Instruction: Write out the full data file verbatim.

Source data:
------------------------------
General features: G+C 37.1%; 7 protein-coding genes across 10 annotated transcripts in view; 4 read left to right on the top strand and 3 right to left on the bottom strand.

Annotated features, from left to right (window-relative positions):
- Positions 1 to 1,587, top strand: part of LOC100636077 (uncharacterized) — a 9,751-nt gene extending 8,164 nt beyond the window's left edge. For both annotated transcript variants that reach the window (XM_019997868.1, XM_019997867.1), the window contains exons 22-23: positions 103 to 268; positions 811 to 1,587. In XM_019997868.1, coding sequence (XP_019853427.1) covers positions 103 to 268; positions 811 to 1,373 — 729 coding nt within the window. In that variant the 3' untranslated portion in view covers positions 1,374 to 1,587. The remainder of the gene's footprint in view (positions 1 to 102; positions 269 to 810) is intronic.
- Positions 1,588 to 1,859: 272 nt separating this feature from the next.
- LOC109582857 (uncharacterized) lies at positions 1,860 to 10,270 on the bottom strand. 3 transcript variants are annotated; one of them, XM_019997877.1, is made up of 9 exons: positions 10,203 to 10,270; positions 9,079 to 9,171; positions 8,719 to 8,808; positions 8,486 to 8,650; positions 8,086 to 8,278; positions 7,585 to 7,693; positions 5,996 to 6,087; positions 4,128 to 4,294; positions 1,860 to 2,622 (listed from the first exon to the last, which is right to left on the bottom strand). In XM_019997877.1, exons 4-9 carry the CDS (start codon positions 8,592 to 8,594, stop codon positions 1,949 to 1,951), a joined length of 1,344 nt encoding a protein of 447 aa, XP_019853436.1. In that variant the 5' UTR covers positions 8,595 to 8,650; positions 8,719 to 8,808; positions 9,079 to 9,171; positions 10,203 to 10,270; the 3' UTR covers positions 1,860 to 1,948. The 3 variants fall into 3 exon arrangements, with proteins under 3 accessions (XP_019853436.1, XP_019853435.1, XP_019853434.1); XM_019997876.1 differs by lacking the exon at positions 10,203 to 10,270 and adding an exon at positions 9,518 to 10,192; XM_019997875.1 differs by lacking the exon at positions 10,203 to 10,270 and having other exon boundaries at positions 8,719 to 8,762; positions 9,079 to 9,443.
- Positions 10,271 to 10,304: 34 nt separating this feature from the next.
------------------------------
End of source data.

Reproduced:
General features: G+C 37.1%; 7 protein-coding genes across 10 annotated transcripts in view; 4 read left to right on the top strand and 3 right to left on the bottom strand.

Annotated features, from left to right (window-relative positions):
- Positions 1 to 1,587, top strand: part of LOC100636077 (uncharacterized) — a 9,751-nt gene extending 8,164 nt beyond the window's left edge. For both annotated transcript variants that reach the window (XM_019997868.1, XM_019997867.1), the window contains exons 22-23: positions 103 to 268; positions 811 to 1,587. In XM_019997868.1, coding sequence (XP_019853427.1) covers positions 103 to 268; positions 811 to 1,373 — 729 coding nt within the window. In that variant the 3' untranslated portion in view covers positions 1,374 to 1,587. The remainder of the gene's footprint in view (positions 1 to 102; positions 269 to 810) is intronic.
- Positions 1,588 to 1,859: 272 nt separating this feature from the next.
- LOC109582857 (uncharacterized) lies at positions 1,860 to 10,270 on the bottom strand. 3 transcript variants are annotated; one of them, XM_019997877.1, is made up of 9 exons: positions 10,203 to 10,270; positions 9,079 to 9,171; positions 8,719 to 8,808; positions 8,486 to 8,650; positions 8,086 to 8,278; positions 7,585 to 7,693; positions 5,996 to 6,087; positions 4,128 to 4,294; positions 1,860 to 2,622 (listed from the first exon to the last, which is right to left on the bottom strand). In XM_019997877.1, exons 4-9 carry the CDS (start codon positions 8,592 to 8,594, stop codon positions 1,949 to 1,951), a joined length of 1,344 nt encoding a protein of 447 aa, XP_019853436.1. In that variant the 5' UTR covers positions 8,595 to 8,650; positions 8,719 to 8,808; positions 9,079 to 9,171; positions 10,203 to 10,270; the 3' UTR covers positions 1,860 to 1,948. The 3 variants fall into 3 exon arrangements, with proteins under 3 accessions (XP_019853436.1, XP_019853435.1, XP_019853434.1); XM_019997876.1 differs by lacking the exon at positions 10,203 to 10,270 and adding an exon at positions 9,518 to 10,192; XM_019997875.1 differs by lacking the exon at positions 10,203 to 10,270 and having other exon boundaries at positions 8,719 to 8,762; positions 9,079 to 9,443.
- Positions 10,271 to 10,304: 34 nt separating this feature from the next.